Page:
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Dansket last won the day on September 29 2019

Dansket had the most liked content!

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    LEAN manufacturing, computerization, automation, standarization
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    Blood Bank Supervisor
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  1. We put a specimen number barcode on all gel cards for manual testing. When we migrated to ProVue, we put a specimen number barcode on the instrument print-out (single patient per page). For donor unit verification testing, we put DIN barcode labels next to each unit test result. Results were entered into Meditech using the single patient result entry program, same for donor units. NO SPREADSHEET ENTRY!
  2. Why aren't you using the CAP Survey specifically designed for automated instruments? I believe it is CAP-J.
  3. We use a titer value of 0 (zero) to indicate absence of agglutination or less than 1+ agglutination in any tube.
  4. I meant MTS Dil 2 and MTS Dil 2+.
  5. On ProVue, there a two diluents, MTS Dil 1 and MTS Dil 2. These are controlled by running a positive and negative antibody screen test and a positive and negative Anti-IgG DAT test.
  6. We also require that when second venipuncture is done, that the BB number is affixed to or written on the draw tube container label for ABO verification. On receipt of specimen container in BB, the number is entered into the BB computer (same screen as used to enter 2nd ABO verification test results) and computer- compared (custom code in Meditech) to the number on the original specimen used for the Type and Screen.
  7. See this large study https://www.ncbi.nlm.nih.gov/pubmed/3137672 regarding use of rh positive blood for untyped trauma recipients. Abstract The emergency blood needs of 449 patients were met by supplying 1,717 uncrossmatched units of either red blood cells (RBC) type specific Whole Blood or group O RBC. The RBC were all Rh positive, and 601 units were transfused to 262 untyped patients. None of the patients presented with anti-Rh antibodies. Only 20 patients who were Rh negative received group O Rh positive RBC, and most of these patients were male. There were no acute hemolytic reactions or sensitizations of young females. Group O Rh positive RBC is our first choice to support patients with trauma who cannot wait for type specific or crossmatched blood. Those who do survive the emergency conditions can be reverted to blood of their own type without problem. Acceptance of Rh positive emergency transfusions by physicians giving emergency care can prevent unbalanced shortages in a regional blood supply system.
  8. An important aspect of this conundrum to remember is that physicians do not treat newborns just because of a positive DAT, they treat infants who are anemic or hyperbilirubinemic regardless of the DAT results.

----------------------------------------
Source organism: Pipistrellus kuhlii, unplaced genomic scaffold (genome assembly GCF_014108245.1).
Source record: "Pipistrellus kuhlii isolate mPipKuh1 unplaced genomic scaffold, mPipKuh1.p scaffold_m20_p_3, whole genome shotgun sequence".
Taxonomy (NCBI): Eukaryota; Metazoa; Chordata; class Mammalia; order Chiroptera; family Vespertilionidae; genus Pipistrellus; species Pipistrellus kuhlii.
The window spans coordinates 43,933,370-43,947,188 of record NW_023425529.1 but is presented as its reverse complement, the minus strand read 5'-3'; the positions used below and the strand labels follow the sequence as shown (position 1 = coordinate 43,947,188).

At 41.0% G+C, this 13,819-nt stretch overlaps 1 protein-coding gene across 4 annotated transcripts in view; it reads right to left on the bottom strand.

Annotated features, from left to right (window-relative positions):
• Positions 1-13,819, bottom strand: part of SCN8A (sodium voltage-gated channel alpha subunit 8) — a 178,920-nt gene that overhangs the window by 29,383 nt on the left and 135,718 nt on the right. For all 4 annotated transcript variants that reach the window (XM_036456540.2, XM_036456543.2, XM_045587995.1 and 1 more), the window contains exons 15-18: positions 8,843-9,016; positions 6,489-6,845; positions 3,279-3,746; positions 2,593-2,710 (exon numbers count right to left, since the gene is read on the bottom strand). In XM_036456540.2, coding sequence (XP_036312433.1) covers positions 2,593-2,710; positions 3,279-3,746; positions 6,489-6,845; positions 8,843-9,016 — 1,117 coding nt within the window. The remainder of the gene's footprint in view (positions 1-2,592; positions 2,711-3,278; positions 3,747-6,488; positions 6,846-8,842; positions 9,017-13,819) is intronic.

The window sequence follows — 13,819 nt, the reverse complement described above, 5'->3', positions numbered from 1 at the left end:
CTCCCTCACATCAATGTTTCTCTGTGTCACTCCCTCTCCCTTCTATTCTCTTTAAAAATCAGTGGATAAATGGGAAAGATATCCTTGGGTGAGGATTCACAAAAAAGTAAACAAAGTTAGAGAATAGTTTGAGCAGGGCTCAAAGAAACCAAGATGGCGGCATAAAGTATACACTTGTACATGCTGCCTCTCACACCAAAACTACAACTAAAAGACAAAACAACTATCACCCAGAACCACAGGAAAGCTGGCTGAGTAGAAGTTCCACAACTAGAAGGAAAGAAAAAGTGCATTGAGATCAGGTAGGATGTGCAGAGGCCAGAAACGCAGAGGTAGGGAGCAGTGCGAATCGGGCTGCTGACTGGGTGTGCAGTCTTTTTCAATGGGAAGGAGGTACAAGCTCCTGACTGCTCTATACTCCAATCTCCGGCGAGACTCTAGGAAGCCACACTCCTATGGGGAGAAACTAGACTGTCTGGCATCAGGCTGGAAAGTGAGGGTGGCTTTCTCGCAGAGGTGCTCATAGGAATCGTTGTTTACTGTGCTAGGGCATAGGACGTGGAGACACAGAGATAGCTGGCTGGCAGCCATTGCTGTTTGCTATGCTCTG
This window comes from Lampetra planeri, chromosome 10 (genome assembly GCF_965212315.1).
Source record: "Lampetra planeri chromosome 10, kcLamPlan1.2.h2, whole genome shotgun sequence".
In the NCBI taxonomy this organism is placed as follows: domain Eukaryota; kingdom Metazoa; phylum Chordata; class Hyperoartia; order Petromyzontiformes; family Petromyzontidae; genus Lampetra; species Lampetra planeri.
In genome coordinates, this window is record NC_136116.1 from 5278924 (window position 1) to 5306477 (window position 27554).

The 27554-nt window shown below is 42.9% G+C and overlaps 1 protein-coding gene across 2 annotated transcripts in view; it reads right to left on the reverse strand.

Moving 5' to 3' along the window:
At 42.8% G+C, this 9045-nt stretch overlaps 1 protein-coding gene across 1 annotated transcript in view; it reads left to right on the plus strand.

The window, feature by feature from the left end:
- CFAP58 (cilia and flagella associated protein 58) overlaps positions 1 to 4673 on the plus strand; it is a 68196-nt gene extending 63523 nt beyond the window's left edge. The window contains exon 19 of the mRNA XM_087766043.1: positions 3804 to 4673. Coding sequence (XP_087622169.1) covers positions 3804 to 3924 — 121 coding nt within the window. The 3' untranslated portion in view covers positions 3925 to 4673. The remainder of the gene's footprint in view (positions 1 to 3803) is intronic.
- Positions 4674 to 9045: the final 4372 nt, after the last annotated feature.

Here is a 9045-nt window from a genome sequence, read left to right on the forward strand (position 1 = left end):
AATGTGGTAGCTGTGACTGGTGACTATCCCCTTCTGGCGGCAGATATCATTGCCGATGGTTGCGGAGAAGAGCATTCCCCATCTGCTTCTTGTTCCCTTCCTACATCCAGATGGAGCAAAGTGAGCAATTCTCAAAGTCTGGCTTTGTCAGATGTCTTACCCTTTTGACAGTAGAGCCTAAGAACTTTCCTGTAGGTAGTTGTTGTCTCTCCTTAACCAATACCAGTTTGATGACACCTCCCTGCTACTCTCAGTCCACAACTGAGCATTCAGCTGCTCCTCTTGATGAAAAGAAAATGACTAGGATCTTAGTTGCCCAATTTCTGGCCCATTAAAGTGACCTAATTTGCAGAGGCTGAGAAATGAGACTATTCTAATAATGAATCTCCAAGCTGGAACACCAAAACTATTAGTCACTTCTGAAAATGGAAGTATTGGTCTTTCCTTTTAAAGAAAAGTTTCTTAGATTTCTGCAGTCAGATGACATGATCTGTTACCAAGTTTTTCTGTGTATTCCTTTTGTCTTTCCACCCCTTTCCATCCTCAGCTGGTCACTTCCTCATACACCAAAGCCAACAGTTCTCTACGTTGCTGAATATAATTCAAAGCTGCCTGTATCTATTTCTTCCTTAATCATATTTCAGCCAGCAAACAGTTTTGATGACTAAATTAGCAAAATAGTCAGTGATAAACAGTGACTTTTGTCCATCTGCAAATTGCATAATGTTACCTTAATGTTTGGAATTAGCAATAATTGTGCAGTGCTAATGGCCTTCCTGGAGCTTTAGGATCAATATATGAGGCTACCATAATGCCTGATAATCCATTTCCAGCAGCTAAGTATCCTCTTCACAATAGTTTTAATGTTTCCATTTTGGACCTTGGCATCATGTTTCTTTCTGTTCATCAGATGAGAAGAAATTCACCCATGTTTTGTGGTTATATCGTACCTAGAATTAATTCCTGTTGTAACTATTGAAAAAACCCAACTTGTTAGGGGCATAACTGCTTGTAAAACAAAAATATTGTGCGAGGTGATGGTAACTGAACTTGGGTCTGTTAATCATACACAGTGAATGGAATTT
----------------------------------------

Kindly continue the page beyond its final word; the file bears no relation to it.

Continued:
9. I just answered this question. My Score FAIL
  10. I just answered this question. My Score PASS
  11. Over the decades since Rh Immune Globulin became available and a standard for care in 1968, the guiding principle changed from 'looking for reasons not to give', i.e. withholding the injection versus currently 'looking for reasons to give'. Initially, the injection vial was packaged with a crossmatch vial that required a test tube crossmatch with the patient's rbcs. This was a safety step to address the concern of giving such a large volume (at that time I think it was 5ml in the US) of anti-D to an Rh positive individual. Much later, it was determined that a second injection was required around 28 wks to prevent sensitization of women who might be hyper-responders. Those safety concerns have been addressed with low volume (0.7ml), low protein formulations. Crossmatching is no longer required. Performing an antibody screen with a workup is consistent with the original philosophy of 'looking for reasons to withhold the injection'.
  12. We trained Nursing that the Typenex band was the only means of identifying a transfusion recipient. That statement was preprinted on the compatibility tag attached to the blood container and had to be signed by two Nursing personnel. Nursing was instructed that If a mismatch between letter-number code on Typenex band and the Typenex label on the compatibility tag was detected, do not transfuse regardless of any other band on the patient.
  13. You might consider offering an alternative to the Typenex bands that would satisfy both sides by offering an electronic system that mimics the rationale for the Typenex system. The current Typenex system is based the use of bar coded blood sample container labels that can only be sourced from the patient identification band. An electronic mimic of Typenex can be used for identification and labeling of all laboratory specimen containers.
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